With such large tracts bought from well-established ranchers, Kirima was set for business as a big meat supplier.
His main worry was that the Kenya Meat Commission, which was still commandeered by British settlers did not allow buy meat from African farmers.
As the chairman of African Butchers Association, a lobby group seeking permission to sell meat in the city, Kirima managed to have the Africans have their way— a move that saw him start a private abattoir in one of his farms in Njiru area of Nairobi and which partly led to the death of Kenya Meat Commission (KMC), largely seen as a colonial outfit.
With Dr Kiano at the helm of the ministry of commerce, businessmen from his Murang’a backyard thrived by buying property in Nairobi’s River Road and from the leaving Asians whose business licences to run retail shops were withdrawn.
Also, as the Asians lost their permits to run transport business, Kirima entered the business with his Kirima Bus Service competing with Dedan Njoroge Nduati’s Jogoo Kimakia Bus Service as the two leading African-owned bus companies in Kenya against established British company Overseas Trading Company (OTC) on the central Kenya route. Mr Nduati died early thus year.
The Kirima Bus Company did not survive for long. When Kenyatta issued a decree that allowed Matatus to run transport business from Nairobi to other towns in 1973, Kirima and other transport entrepreneurs: Muhuri Muchiri, Kamau Mweru and Nduati were some of the first casualties of the stiff competition. While buses were licensed by the Transport Licensing Board, the matatus were exempted.
Both Nduati and Kirima abandoned the transport business and jumped to real estate.
Those close to Kirima say he may have abandoned the business because he was a hands-on man who always wanted to handle the exchange of cash.
It was in the real estate where Kirima built a solid empire mostly concentrating on low income rental houses in Eastlands.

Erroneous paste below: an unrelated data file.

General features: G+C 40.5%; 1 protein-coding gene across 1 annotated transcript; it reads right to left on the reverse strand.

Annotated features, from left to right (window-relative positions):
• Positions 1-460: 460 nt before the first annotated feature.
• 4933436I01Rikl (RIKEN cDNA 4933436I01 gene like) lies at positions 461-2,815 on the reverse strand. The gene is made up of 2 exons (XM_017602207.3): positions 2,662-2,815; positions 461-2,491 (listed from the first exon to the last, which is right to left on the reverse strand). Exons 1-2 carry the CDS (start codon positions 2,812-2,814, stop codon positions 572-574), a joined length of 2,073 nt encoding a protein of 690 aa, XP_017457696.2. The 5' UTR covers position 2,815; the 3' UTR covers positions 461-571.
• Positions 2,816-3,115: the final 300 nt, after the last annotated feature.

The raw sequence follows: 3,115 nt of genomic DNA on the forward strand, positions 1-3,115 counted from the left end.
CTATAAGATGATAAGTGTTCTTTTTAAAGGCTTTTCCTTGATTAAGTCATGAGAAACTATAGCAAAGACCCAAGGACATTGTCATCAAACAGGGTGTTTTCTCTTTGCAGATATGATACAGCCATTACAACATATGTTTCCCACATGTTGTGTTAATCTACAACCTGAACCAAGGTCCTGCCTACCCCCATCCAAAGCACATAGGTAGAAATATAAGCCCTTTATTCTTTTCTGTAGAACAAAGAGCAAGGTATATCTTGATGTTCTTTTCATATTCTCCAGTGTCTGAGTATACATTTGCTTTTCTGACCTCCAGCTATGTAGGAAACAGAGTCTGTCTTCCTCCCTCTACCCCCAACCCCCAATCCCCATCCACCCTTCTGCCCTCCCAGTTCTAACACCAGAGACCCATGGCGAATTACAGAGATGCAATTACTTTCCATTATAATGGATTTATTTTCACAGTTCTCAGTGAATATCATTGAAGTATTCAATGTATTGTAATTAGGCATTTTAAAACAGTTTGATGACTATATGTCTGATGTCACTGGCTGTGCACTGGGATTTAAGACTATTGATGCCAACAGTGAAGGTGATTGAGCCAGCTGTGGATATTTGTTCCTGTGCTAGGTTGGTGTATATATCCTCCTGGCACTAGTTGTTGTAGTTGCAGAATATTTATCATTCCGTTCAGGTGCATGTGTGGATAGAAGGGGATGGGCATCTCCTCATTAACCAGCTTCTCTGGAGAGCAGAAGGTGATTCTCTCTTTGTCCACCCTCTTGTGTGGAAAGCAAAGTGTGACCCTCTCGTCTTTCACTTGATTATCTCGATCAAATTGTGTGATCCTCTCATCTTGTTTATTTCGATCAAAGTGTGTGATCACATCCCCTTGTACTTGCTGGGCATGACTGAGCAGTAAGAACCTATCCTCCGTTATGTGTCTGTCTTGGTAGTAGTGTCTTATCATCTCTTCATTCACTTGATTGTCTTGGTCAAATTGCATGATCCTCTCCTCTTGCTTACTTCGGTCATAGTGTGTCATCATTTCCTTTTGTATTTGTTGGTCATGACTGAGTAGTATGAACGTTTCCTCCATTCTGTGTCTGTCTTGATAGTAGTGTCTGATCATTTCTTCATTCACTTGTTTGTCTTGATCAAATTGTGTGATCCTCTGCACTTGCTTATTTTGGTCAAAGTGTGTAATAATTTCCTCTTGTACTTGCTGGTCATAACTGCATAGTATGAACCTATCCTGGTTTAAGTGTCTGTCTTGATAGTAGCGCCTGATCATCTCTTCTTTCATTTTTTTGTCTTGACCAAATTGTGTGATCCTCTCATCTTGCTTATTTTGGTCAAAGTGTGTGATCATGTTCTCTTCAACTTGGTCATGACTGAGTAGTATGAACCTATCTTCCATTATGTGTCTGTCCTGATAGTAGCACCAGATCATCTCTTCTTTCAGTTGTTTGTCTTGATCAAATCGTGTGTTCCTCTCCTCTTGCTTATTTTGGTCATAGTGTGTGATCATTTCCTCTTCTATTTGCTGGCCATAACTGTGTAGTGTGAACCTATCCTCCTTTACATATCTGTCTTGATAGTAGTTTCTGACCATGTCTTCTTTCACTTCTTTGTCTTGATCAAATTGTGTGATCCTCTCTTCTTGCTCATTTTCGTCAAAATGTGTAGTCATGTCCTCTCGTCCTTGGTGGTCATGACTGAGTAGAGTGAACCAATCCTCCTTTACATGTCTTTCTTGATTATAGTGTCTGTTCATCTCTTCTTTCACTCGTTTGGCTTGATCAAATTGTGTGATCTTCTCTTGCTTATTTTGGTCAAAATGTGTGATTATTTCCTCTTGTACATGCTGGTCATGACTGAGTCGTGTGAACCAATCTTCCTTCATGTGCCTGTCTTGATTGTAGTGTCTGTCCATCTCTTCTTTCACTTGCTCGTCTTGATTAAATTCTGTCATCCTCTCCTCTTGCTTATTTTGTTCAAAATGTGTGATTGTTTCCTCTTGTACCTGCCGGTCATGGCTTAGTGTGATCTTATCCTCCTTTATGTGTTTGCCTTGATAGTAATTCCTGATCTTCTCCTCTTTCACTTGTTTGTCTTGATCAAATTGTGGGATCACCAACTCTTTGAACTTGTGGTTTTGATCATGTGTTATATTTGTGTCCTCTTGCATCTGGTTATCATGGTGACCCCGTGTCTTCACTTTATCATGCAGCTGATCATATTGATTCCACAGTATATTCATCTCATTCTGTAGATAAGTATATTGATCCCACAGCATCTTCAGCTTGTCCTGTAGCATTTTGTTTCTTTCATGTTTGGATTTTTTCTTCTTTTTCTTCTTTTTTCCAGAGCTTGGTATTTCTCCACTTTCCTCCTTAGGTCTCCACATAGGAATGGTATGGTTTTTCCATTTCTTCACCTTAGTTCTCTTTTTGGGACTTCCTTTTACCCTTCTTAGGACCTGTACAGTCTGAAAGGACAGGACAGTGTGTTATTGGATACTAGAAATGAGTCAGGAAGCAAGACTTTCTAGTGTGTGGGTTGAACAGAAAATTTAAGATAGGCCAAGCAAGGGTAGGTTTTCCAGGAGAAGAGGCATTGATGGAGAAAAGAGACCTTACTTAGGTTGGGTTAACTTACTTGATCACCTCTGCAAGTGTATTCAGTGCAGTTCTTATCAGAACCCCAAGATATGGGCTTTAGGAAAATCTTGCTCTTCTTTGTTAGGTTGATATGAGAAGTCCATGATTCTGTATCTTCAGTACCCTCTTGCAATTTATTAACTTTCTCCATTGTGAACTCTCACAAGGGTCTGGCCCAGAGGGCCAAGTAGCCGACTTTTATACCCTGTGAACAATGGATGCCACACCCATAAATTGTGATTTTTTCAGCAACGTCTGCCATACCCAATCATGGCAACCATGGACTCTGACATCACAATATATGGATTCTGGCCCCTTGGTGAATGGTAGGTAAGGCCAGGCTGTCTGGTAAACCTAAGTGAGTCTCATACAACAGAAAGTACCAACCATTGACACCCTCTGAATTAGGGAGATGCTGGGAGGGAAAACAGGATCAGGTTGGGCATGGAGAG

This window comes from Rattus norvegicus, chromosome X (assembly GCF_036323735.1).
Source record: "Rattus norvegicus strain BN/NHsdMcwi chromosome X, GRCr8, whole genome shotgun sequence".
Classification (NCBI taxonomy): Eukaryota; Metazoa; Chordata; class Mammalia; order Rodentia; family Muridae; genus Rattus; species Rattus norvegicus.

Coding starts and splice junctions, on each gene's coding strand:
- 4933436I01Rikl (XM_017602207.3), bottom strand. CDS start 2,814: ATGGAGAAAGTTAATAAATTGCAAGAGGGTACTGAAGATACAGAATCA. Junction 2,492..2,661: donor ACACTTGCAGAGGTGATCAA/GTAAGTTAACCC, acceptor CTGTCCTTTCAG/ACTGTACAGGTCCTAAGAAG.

But even with the riches, he remained true to his rural roots. His children would still pick coffee in his farms, go around Nairobi collecting rent, and sell meat in their spare time.
Kirima combined his business with politics, being easily recognized among the African elites.
The burial committee assembled for his send-off is an indicator of those who rubbed shoulders with.
At the political front, Kirima was elected a councillor in Nairobi, rising to deputy mayor.
He later contested the Starehe seat after the then MP Kiruhi Kimondo was kicked out of Kanu in 1989.
With the clamour for multi-party politics, Kirima was the Nairobi chairman and he organised the Kanu brigades that manned most of the City bus-stops.
It was these brigades that would later become the thuggish elements that haunt the Matatu industry in Nairobi today.
Mr Kirima did not win the Starehe seat in the 1992 multi-party elections, losing to Kimondo who defected to Kanu in 1994 leading to a by-election won by then Nairobi-mayor Steve Mwangi.
A few months later, Mwangi quit his seat and politics, and Kirima won the seat on a Kanu ticket becoming the sole Kanu politician and the only Kikuyu, to have won a parliamentary seat in Nairobi during Moi’s multi-party parliament. His appointment as an assistant minister was largely a reward.
Away from politics, Kirima spent his time at his up-market Kitisuru home and at his K&S House overlooking Jevanjee Hardens in Nairobi.
It was from these two places that the drama on how to run the properties he had acquired for years was privately fought before it spilled into the courts and later to the streets.
Diabetic and partially blind, Kirima died without resolving his estate rows.
The pale grey gate at Kitsuru still hides much of the drama captured in some video footage by the daughters and sons of the first wife as they fought the third.
Kirima had a second wife who lives in Kiruri village and away from the battles.